Imagine the inner dialogue of the walking dead. Do they grunt and moan internally to mirror their outward vocal patterns, or do they mentally ponder everything around them in grammatically-coherent sentences expressed with human-like emotions?
This latter scenario is far more tragic — a situation where a wandering corpse is actually a wandering soul trapped within the confines of a bloodthirsty, uninhabited and uncontrollable monster.
Sure sounds like a rough life, especially if you’re a zombie who falls in love with a girl yet are unable to express your feelings properly. Even rougher if that whole falling-in-love thing is preceded by chowing down on the flesh and brains of the girl’s boyfriend.
Such is the case of “Warm Bodies,” a frequently creative and often enjoyable romantic zombie comedy from writer/director Jonathan Levine (“The Wackness,” “50/50”).
Based on the novel by Isaac Marion, the story picks up in a post-apocalyptic world where zombies roam, with voiceover narration being delivered from 20-something zombie named “R” (he can’t remember his name, just the first letter), played by Nicholas Hoult (“About a Boy”).
R follows a crew of zombies on a raid for food, and kills/eats the boyfriend (Dave Franco) of Julie (Teresa Palmer).
In a unique spin on the genre, a zombie’s consumption of brains provides him/her with the memories of that particular human. In this case, R receives Julie’s boyfriend’s memories and immediately falls head over heels for the girl — keeping her safe by taking her away from the attack and bringing her to his airplane cabin zombie pad to listen to vinyl records and “bond.”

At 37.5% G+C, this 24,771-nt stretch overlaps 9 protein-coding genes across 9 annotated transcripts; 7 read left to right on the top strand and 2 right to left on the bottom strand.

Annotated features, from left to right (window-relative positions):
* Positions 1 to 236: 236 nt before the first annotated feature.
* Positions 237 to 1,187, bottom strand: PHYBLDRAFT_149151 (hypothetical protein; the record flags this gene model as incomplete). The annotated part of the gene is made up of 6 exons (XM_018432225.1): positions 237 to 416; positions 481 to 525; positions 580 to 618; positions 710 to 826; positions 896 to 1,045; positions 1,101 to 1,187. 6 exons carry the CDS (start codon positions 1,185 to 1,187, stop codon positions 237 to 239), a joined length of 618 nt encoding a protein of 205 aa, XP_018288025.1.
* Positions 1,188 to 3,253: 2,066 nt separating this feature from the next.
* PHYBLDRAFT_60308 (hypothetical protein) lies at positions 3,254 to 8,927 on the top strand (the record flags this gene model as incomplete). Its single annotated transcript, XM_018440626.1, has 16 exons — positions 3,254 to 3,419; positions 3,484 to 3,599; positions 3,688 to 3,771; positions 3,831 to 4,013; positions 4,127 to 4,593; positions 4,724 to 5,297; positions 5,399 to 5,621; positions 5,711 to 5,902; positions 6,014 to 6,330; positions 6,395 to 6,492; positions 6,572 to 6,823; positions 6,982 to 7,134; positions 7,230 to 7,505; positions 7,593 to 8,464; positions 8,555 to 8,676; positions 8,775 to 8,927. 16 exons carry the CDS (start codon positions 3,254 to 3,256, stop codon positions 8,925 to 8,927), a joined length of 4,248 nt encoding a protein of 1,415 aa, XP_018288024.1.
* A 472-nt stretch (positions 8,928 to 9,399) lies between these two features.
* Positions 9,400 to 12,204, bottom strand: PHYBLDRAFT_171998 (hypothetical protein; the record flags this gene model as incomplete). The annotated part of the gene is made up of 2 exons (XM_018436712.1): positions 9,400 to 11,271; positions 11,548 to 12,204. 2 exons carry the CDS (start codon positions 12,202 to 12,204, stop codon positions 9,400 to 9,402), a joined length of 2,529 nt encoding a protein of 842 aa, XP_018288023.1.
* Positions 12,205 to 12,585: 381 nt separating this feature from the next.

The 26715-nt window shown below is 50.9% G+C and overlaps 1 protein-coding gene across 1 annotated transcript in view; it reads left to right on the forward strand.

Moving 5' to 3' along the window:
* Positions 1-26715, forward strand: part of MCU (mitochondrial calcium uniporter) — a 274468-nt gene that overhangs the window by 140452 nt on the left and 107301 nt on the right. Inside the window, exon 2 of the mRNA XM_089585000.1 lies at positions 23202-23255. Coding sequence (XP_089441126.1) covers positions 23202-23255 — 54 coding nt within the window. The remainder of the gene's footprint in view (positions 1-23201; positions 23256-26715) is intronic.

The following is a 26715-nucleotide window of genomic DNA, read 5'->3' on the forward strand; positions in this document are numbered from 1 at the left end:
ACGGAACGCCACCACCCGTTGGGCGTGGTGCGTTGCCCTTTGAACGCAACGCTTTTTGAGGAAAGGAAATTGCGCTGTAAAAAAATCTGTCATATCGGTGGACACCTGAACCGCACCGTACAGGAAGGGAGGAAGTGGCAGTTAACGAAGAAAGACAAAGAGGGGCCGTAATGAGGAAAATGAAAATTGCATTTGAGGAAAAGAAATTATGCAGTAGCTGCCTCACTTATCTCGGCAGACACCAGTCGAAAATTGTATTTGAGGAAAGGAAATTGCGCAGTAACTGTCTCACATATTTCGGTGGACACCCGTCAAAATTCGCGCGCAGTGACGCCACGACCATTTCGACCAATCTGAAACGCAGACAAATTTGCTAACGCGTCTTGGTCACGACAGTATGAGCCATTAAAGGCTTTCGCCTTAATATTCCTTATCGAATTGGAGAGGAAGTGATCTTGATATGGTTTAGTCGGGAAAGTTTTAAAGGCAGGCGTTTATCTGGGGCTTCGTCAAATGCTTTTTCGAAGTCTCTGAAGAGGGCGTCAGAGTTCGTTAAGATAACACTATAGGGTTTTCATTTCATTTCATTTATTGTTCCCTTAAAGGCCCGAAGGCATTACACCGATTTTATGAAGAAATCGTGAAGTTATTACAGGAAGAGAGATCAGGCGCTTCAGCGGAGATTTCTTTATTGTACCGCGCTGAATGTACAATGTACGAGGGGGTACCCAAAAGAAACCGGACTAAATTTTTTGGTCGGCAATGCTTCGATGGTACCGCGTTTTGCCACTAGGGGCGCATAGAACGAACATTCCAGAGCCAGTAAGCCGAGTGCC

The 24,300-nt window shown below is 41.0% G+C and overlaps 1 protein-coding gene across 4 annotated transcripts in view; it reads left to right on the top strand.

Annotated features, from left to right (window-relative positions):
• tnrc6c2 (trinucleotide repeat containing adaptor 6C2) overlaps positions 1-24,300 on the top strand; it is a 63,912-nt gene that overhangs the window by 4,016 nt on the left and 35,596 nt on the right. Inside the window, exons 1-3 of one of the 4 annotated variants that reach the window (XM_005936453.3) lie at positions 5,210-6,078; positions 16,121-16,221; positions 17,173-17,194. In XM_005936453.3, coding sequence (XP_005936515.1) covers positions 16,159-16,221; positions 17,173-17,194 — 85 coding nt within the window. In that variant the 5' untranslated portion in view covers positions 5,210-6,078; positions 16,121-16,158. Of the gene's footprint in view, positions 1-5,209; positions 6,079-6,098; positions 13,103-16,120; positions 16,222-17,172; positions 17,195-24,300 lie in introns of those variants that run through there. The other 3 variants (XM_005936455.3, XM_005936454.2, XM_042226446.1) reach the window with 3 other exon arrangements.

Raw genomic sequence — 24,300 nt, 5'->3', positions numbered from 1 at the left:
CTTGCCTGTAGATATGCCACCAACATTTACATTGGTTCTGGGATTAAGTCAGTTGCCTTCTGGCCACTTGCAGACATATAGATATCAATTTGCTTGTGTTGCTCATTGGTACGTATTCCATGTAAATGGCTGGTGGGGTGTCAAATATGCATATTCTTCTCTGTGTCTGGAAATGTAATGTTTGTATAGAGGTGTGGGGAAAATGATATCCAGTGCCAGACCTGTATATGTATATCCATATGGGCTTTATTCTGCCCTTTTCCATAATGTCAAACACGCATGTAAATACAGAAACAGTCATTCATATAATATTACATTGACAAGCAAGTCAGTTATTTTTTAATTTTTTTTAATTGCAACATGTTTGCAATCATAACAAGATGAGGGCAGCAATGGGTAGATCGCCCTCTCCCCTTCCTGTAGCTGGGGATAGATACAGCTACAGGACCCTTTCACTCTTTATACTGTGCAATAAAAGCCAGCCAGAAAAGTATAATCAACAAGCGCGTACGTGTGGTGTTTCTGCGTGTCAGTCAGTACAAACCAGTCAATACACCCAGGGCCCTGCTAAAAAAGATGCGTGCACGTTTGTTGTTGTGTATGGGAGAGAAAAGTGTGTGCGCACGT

The interactions between R and the human world are frequently funny, as the former tries to express his intentions and emotions in hilariously limited ways.
Even funnier is the zombie-to-zombie dialogue, especially between Hoult and comedian Rob Corddry as R’s undead pal M.
The movie is ripe with amusing moments and sweet exchanges, finding its comedy/horror vibe in the zombies and its romantic energy from the growing relationship between R and Julie.
It’s a natural and sometimes touching romantic plot, yet plays out pretty much exactly as one would expect it to. But then again, so does most of “Warm Bodies.”
Aside from some clever touches to the genre and some truly standout moments, “Warm Bodies” is a perfectly entertaining misstep —something I reckon could have been done a lot better, perhaps if aimed more at adults than the teen-“Twilight” crowd, but the movie gets the job done.
It hardly compares to Levine’s aforementioned past two films, yet revisits the flair for horror expressed by his debut feature “All the Boys Love Mandy Lane” (2006).
All in all, the film is fun and light with moments that both sizzle and fizzle. “Warm Bodies” expresses a less bloody, more sanitized approach to the zombie genre — cutesy yet clever, and tame yet a bit wild at the same time.
It’s a weird balance, yet one that works most of the time for “Warm Bodies.” Needless to say, the film hardly left me cold.